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What Is Straight Line Depreciation?

Straight line depreciation is a common method of depreciation where the value of a fixed asset is reduced gradually over its useful life.

The default method used to gradually reduce the carrying amount of a fixed asset over its useful life is called Straight Line Depreciation. Each full accounting year will be allocated the same amount of the percentage of asset’s cost when you are using the straight-line method of depreciation.

This method was created to reflect the consumption pattern of the underlying asset. It is used when there no particular pattern to the manner in which the asset is being used over time. Since it is the easiest depreciation method to calculate and results in the fewest calculation errors, using straight line depreciation to calculate an asset’s depreciation is highly recommended.

This article will also take a look at:

How Do You Calculate Straight Line Depreciation?

What Is an Example of Straight Line Depreciation?

What Is Straight Line Depreciation in Accounting?

NOTE: FreshBooks Support team members are not certified income tax or accounting professionals and cannot provide advice in these areas, outside of supporting questions about FreshBooks. If you need income tax advice please contact an accountant in your area.

How Do You Calculate Straight Line Depreciation?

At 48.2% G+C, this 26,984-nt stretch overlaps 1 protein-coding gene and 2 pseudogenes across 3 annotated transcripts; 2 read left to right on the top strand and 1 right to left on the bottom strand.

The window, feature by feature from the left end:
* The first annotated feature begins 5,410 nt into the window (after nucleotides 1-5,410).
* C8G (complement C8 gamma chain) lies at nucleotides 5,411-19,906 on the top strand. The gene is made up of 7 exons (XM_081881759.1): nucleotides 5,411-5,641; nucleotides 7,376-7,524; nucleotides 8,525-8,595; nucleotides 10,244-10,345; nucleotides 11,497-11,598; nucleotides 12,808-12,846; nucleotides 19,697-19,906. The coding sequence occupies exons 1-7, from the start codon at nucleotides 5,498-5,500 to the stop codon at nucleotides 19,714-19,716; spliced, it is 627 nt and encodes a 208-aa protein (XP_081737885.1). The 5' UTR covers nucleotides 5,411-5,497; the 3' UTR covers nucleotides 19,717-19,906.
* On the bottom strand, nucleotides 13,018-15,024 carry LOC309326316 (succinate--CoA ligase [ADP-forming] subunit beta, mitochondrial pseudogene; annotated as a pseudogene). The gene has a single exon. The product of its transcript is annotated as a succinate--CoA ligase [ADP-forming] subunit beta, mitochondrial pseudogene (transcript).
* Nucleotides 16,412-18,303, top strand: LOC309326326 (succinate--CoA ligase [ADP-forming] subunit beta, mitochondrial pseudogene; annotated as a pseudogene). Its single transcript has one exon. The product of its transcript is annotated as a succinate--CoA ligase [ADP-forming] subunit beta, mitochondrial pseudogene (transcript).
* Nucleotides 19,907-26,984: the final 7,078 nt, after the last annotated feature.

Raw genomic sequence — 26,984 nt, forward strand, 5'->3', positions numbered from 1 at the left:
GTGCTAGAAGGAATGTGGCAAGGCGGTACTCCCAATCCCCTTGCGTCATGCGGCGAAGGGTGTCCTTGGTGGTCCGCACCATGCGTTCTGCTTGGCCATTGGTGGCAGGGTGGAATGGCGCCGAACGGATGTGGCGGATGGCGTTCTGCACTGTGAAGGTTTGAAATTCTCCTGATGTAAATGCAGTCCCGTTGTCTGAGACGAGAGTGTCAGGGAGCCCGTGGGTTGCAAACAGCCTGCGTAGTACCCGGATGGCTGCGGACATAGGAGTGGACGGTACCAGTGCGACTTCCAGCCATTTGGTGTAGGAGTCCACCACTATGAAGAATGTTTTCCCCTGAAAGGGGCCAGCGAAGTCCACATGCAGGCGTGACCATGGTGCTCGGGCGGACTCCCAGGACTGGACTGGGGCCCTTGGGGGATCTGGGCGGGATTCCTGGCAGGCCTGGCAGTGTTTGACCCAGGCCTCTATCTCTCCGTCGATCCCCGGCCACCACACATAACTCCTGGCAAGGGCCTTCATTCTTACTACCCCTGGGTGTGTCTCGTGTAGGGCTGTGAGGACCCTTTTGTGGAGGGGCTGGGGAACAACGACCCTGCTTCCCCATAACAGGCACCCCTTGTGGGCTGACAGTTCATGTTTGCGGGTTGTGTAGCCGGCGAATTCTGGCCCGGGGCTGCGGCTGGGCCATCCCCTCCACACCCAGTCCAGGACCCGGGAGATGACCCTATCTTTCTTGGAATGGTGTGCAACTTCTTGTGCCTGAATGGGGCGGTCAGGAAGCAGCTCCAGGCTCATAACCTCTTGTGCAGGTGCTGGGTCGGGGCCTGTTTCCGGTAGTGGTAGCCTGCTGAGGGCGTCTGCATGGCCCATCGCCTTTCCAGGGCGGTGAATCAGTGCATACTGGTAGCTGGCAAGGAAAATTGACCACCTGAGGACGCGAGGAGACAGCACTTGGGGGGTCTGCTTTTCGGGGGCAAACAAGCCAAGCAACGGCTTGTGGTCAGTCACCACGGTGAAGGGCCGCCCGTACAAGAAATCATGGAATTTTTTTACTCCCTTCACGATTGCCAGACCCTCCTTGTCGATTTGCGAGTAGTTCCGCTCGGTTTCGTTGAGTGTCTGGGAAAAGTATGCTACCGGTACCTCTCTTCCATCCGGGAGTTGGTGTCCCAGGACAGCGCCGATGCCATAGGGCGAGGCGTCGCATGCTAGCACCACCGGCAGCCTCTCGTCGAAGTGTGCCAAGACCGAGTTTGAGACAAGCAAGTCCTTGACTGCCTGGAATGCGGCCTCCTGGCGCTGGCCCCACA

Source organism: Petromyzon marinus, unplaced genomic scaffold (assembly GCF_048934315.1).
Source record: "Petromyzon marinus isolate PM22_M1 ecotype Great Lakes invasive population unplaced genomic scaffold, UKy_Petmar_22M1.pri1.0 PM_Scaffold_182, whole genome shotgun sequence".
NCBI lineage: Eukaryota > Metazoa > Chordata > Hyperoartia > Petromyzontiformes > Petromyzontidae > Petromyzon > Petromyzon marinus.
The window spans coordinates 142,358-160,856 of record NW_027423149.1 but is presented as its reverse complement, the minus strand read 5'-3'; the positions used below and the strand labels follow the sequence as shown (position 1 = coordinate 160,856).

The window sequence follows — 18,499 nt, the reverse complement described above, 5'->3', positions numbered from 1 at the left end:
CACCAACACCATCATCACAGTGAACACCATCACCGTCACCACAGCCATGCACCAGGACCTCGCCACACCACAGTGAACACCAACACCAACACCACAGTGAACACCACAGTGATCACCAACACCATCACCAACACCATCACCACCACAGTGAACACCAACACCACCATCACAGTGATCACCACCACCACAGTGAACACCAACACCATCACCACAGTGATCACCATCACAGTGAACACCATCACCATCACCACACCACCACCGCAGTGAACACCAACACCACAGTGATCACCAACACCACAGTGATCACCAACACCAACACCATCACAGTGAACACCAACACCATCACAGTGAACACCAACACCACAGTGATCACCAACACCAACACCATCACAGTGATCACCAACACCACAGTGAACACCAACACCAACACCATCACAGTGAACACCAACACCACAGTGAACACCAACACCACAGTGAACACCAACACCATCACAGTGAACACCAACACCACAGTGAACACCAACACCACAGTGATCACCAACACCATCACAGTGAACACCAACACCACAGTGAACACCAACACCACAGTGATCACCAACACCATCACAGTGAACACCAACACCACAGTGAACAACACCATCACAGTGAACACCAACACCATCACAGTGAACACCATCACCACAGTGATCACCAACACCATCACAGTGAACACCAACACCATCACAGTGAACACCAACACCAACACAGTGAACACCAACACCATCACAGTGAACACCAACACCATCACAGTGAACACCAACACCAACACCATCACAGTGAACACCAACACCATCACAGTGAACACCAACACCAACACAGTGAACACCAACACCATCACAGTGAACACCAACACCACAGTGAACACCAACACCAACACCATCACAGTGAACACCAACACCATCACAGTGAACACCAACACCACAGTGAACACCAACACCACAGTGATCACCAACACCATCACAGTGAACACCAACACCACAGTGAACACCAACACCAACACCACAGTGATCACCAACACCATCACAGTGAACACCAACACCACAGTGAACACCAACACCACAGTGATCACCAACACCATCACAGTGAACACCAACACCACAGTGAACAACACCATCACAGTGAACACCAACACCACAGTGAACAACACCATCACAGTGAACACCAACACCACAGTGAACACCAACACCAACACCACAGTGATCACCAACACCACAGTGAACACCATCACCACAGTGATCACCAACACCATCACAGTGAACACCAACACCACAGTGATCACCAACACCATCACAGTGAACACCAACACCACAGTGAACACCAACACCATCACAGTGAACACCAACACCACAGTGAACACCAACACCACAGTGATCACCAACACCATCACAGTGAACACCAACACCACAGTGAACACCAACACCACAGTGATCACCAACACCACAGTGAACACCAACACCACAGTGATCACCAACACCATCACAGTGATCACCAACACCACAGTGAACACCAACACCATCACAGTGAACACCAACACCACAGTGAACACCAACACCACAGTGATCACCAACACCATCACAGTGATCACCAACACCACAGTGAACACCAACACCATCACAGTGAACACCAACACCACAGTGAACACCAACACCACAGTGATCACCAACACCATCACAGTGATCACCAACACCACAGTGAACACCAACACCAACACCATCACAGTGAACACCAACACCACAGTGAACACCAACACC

When you use the straight-line method of depreciation it represents the depreciation expense evenly over the estimated full life of a fixed asset. The calculation to get straight-line depreciation is as follows:

  1. Determine the initial cost of the asset that has been recognized as a fixed asset
  2. Subtract the estimated salvage value (the estimated resale value of an asset at the end of its useful life) of the asset. It easiest to use standard use of life for each class of assets
  3. Determine the estimated useful life of the asset. It is easiest to use a standard useful life for each class of assets.
  4. Divide the estimated full useful life (in years) into 1 to arrive at the straight-line depreciation rate
  5. Multiply the depreciation rate by the asset cost (less salvage value)

What Is an Example of Straight Line Depreciation?

A business purchases a machine for $60,000. It has an estimated salvage value of $10,000 and a useful life of five years. The business calculates the annual straight-line depreciation for the machine as:

  1. Purchase cost of $60,000 – estimated salvage value of $10,000 = Depreciable asset cost of $50,000
  2. 1/5-year useful life = 20% depreciation rate per year
  3. 20% depreciation rate x $50,000 depreciable asset cost = $10,000 annual depreciation

What Is Straight Line Depreciation in Accounting?

In your accounting records, straight-line depreciation can be recorded as a debit to the depreciation expense account and a credit to the accumulated depreciation account. Accumulated depreciation is a contra asset account, so it is paired with and reduces the fixed asset account.


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